Tahoe groups work to clean homeless camps, find people services
SOUTH LAKE TAHOE, Calif. — Homeless encampments are an ugly reality for cities and South Lake Tahoe is no exemption. But there are efforts by local agencies to not only clean up messy camps but to get help for the people living in them.
Clean Tahoe is a non-profit in South Lake that works on litter and trash management and public outreach. It was started in 1988 to most address illegal dumping issues that became more prevalent. Since then, it has morphed and one of things they’ve had to do more of is clean ups of homeless encampments.
Clean Tahoe is contracted with the city of South Lake Tahoe and El Dorado County so it coordinates with whatever agency’s jurisdiction the camp is in.
But before Clean Tahoe can go into the camp to clean it up, the residents of the camp must be given two weeks to evacuate. That’s where STACS comes in.
The South Tahoe Alternative Collaborative Services is a collaboration between the cities’ public health and safety groups, including the South Lake Tahoe Police and Fire Departments, Barton Hospital and the Tahoe Coalition for the Homeless.
Police Chief Dave Stevenson said he will coordinate with the homeless coalition before giving the eviction notice so the coalition is able to reach out and get those people connected with services.
Homeless Coalition Executive Director Cheyenne Purrington works hard to get people in the camps into permanent living situations. Through Project Homekey, the coalition has purchased motels to move homeless people into. Despite not having the Warm Room this year, Purrington said they saw a 30% increase in people getting access to shelter.
After they’ve been given proper notice, Clean Tahoe goes in with bags and gloves and starts cleaning.
Kathleen Sheehan, executive director of Clean Tahoe said this is the depressing part of the job.
“For a long time, I’ve struggled with it because you want to place blame because you’re seeing these beautiful areas be trashed and for me, it made me really think about my own consumption,” Sheehan said, adding that staff have found items they’ve thrown out or donated among the items at the camps.
Sheehan said because they’ve been given notice, the camp residents have taken their important personal items with them so what’s left is all trash. For example, because they don’t have access to washing machines, a lot of times once clothes get too dirty, they are just tossed aside.
So, the first thing Clean Tahoe does is gather all the clothing up into one pile. Sheehan has seen some interesting items in the piles left after the clothes are gone including Nancy Drew books and a box of records. Sheehan said they see a lot of food trash, empty propane tanks and batteries. There are also the more unpleasant items such as human feces and used needles.
The staff cleaning up the camps all wear personal protective equipment and all the items they collect are marked as biohazardous and disposed of accordingly.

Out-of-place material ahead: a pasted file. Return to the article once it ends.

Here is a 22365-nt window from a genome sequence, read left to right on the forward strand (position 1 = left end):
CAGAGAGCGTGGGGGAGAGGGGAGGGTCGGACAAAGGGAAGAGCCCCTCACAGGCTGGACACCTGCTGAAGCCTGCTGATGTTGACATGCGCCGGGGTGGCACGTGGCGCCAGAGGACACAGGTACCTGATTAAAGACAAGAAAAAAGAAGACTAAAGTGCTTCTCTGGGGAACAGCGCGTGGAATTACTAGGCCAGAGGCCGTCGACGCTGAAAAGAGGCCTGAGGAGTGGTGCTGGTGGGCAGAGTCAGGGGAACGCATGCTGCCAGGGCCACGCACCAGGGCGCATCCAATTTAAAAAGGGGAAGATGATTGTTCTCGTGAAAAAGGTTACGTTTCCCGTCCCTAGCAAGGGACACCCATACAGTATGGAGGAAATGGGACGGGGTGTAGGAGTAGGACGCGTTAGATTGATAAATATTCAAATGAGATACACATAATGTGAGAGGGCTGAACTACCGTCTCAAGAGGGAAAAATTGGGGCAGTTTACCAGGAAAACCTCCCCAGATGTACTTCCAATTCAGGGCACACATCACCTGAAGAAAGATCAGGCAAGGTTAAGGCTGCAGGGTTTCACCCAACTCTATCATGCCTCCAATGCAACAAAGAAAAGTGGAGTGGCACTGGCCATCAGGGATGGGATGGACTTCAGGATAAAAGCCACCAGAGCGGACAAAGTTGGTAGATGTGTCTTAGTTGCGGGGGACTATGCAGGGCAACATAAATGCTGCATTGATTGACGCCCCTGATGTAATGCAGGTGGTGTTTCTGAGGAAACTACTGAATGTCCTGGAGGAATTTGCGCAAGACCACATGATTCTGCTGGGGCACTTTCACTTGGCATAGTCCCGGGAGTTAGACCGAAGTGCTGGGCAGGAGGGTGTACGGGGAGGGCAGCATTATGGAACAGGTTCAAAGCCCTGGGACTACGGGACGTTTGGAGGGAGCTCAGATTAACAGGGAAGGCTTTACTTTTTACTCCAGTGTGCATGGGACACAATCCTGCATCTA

While that all sounds unpleasant to the average person, Purrington reminds people to remember the feelings of the people living in the camp.
“The reason there is so much discomfort in thinking about homeless camps is because of the personal dignity aspect, it’s not just an environmental or visual problem,” Purrington said.
However, oftentimes, when one camp is cleaned up, the residents move their belongings to a different area to set up camp. In the 2019/20 fiscal year, Clean Tahoe cleaned up about 36 homeless encampments but many of those were in repeat areas, such as the meadow behind Grocery Outlet.
“Cleaning them up only addressed the camp, not the people living in the camps,” Purrington said.
She also said she’d prefer the camp doesn’t get moved, especially during the pandemic because the risk of spread is increased.
Still, there is an environmental impact of the camps, not just because of people living in fragile ecosystems but because wildlife have easy access to the things in the camps. Purrington, however, reminds people that the environmental aspect can’t be solved until the human aspect is.
“We are involved in a very dirty part of it, but my heart goes out to anyone that’s mentally ill or addicted to anything,” Sheehan said. “I think it’s just a real cry for a need for services for people struggling with mental illness and addiction.”
There is a silver lining though. Both Stevenson and Purrington said they’ve seen a real positive impact from STACS. Stevenson said the SLTPD is seeing less mental health and drug related calls.
Purrington said Barton has been receiving less repeat offenders at the hospital and the homeless coalition has been working to get people the documents they need (birth certificate, I.D. etc.) and get them into permanent housing.
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